In Press

In Press: In Finland haemophilia quality of care is high and has reasonable costs


Finnish Haemophilia patients have comprehensive followup and most receive factor replacement therapy, shows the results from the HemoHEOR study which was published this week in Haemophilia journal. The study provides the first detailed analysis of healthcare resource utilization and direct costs of haemophilia care in adult patients in real‐life clinical practice in Finland.

Haemophilia is an X-linked, chronic bleeding disorder, resulting from lack or deficiency of blood clotting factors. Haemophilia A (HA) is the most common type of haemophilia, affecting approximately 180 adults in Finland, while haemophilia B (HB) affects approximately 60 adults. Patients with haemophilia experience spontaneous and trauma-induced bleeding into joints or muscles, and are at increased risk of life-threatening intracranial bleedings. Recurrent bleeding may result in permanent disability in patients with haemophilia.

As a rare disease, haemophilia treatment requires highly specific and multidisciplinary expertise. The European Principles of Haemophilia Care recommends centralizing treatment to special healthcare units, which are located in the five university hospitals in Finland. The aim of haemophilia treatment is to prevent bleedings and permanent disability. The cornerstone, and main cost, of treatment is lifelong coagulation factor replacement therapy. In recent years, the haemophilia treatment landscape has changed rapidly, as several new products have been launched. Understanding of current treatment practices and costs of care plays a key role in the development of future haemophilia care.

The objective of the nationwide HemoHEOR study was to characterize clinical practice, treatment costs, and treatment outcomes of adult haemophilia patients in a real‐world clinical setting. The 4‐year retrospective study is based on the unique, nationwide cohort, which consists of adult non‐inhibitor HA (n = 121) and HB (n = 37) patients managed in the Finnish university hospitals during 2012–2016. Data on demographic and clinical variables, health care visits, and operations were collected from electronic health records with the help of haematologists. The HA and HB patients were further classified based on disease severity (mild/moderate/severe) and treatment type (prophylaxis/on-demand factor replacement therapy).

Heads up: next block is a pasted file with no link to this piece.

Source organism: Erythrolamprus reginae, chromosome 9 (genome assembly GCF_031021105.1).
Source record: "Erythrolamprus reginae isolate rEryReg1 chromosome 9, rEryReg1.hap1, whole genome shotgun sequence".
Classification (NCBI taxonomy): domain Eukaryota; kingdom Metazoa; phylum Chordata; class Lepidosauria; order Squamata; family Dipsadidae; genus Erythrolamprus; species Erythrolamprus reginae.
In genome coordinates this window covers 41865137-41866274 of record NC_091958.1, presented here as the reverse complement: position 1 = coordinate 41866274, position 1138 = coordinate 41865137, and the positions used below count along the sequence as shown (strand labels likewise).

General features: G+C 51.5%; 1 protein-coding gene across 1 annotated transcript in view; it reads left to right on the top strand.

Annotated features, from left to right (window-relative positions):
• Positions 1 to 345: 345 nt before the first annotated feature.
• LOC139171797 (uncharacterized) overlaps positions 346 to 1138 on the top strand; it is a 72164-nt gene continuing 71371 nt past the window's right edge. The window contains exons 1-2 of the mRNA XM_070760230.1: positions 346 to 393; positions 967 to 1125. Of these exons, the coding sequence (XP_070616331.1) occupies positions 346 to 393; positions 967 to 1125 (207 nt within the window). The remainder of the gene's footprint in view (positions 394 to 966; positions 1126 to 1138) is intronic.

Study results showed that most of the HA (79%) and HB (84%) patients received factor replacement therapy, either prophylactically or on-demand, during the follow-up period. Of patients with severe disease, 81% of HA and 78% of HB patients had prophylactic treatment. The median annual bleeding rate (ABR) was low, at 0.8 for HA and 0.5 for HB, and a third of the patients did not report any bleeding events during the follow‐up.

Over 96% of the HA patients and 97% of HB patients whose disease severity was documented had outpatient visits during the follow‐up period. Less than half of both HA (46%) and HB patients (43%) patients had inpatient visits and 13% of all patients had undergone a joint surgery. The factor replacement therapy accounted for about 97% of costs, with mean annual cost ranging from €22,109 to €175,643, depending on disease severity and treatment type. The mean total healthcare services costs varied from €520 to €8130.

In summary, the study indicates that centralizing haemophilia care has resulted in excellent outcomes in Finland: comprehensive follow‐up visits, high proportion of prophylaxis, low ABRs, and comparatively low mean annual treatment costs. The study results help to set future standards of haemophilia care in Finland in the rapidly evolving therapy landscape, where the focus is shifting increasingly towards individually tailored strategies

MedEngine conducted the study in collaboration with clinical experts from Helsinki, Turku, Tampere, Kuopio, and Oulu University Hospitals.


Ventola H, Vesikansa A, Jokelainen J, Siitonen T, Ettala P, Laine O, Lehtinen E, Lepäntalo A, Patronen M, Partanen A, Linna M, Ylisaukko‐oja T, Lassila R. Characterisation of healthcare utilisation and cost of haemophilia care in real‐life: A 4‐year follow‐up study in Finland. Haemophilia.

Aino Vesikansa

Aino Vesikansa

A passion for understanding the mystery of the human brain led Aino to become an expert in neuroscience. After receiving her PhD from the University of Helsinki, Aino has worked as a post-doctoral scientist and as a coordinator at the Scandinavian Physiological Society. Aino is also known for her popular scientific blog postings. Aino enjoys pushing herself outside the comfort zone, let it be challenging herself at work, seeking out new perspectives, or training endurance sports. For balance, she loves to design and bake imaginative cakes, which are highly appreciated by her colleagues.